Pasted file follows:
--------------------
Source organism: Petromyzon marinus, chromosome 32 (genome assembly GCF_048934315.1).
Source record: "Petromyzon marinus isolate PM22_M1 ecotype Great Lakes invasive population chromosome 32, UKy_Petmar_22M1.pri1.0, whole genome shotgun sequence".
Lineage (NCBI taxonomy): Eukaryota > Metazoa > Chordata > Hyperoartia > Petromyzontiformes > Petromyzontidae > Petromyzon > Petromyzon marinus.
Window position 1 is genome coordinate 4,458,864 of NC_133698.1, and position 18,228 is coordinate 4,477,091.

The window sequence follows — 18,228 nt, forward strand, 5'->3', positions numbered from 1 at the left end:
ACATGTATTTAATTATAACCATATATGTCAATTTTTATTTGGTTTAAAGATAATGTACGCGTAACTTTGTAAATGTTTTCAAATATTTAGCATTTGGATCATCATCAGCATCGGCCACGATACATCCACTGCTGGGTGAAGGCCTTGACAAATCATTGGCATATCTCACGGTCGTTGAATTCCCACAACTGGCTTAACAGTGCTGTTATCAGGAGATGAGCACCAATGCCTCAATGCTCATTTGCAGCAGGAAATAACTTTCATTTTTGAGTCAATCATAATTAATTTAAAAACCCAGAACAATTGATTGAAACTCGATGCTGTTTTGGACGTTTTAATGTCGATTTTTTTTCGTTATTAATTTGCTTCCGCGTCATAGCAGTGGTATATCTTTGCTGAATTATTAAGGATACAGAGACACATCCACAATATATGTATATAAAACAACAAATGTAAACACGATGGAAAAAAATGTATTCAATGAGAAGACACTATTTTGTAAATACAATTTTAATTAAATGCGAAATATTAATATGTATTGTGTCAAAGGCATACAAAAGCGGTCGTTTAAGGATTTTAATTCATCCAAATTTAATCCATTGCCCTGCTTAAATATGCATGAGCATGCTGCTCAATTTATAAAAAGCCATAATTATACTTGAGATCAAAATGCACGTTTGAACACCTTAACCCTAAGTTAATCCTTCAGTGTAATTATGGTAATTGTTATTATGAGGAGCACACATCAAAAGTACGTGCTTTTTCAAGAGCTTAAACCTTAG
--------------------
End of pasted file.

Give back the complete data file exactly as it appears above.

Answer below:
Source organism: Petromyzon marinus, chromosome 32 (genome assembly GCF_048934315.1).
Source record: "Petromyzon marinus isolate PM22_M1 ecotype Great Lakes invasive population chromosome 32, UKy_Petmar_22M1.pri1.0, whole genome shotgun sequence".
Lineage (NCBI taxonomy): Eukaryota > Metazoa > Chordata > Hyperoartia > Petromyzontiformes > Petromyzontidae > Petromyzon > Petromyzon marinus.
Window position 1 is genome coordinate 4,458,864 of NC_133698.1, and position 18,228 is coordinate 4,477,091.

The window sequence follows — 18,228 nt, forward strand, 5'->3', positions numbered from 1 at the left end:
ACATGTATTTAATTATAACCATATATGTCAATTTTTATTTGGTTTAAAGATAATGTACGCGTAACTTTGTAAATGTTTTCAAATATTTAGCATTTGGATCATCATCAGCATCGGCCACGATACATCCACTGCTGGGTGAAGGCCTTGACAAATCATTGGCATATCTCACGGTCGTTGAATTCCCACAACTGGCTTAACAGTGCTGTTATCAGGAGATGAGCACCAATGCCTCAATGCTCATTTGCAGCAGGAAATAACTTTCATTTTTGAGTCAATCATAATTAATTTAAAAACCCAGAACAATTGATTGAAACTCGATGCTGTTTTGGACGTTTTAATGTCGATTTTTTTTCGTTATTAATTTGCTTCCGCGTCATAGCAGTGGTATATCTTTGCTGAATTATTAAGGATACAGAGACACATCCACAATATATGTATATAAAACAACAAATGTAAACACGATGGAAAAAAATGTATTCAATGAGAAGACACTATTTTGTAAATACAATTTTAATTAAATGCGAAATATTAATATGTATTGTGTCAAAGGCATACAAAAGCGGTCGTTTAAGGATTTTAATTCATCCAAATTTAATCCATTGCCCTGCTTAAATATGCATGAGCATGCTGCTCAATTTATAAAAAGCCATAATTATACTTGAGATCAAAATGCACGTTTGAACACCTTAACCCTAAGTTAATCCTTCAGTGTAATTATGGTAATTGTTATTATGAGGAGCACACATCAAAAGTACGTGCTTTTTCAAGAGCTTAAACCTTAG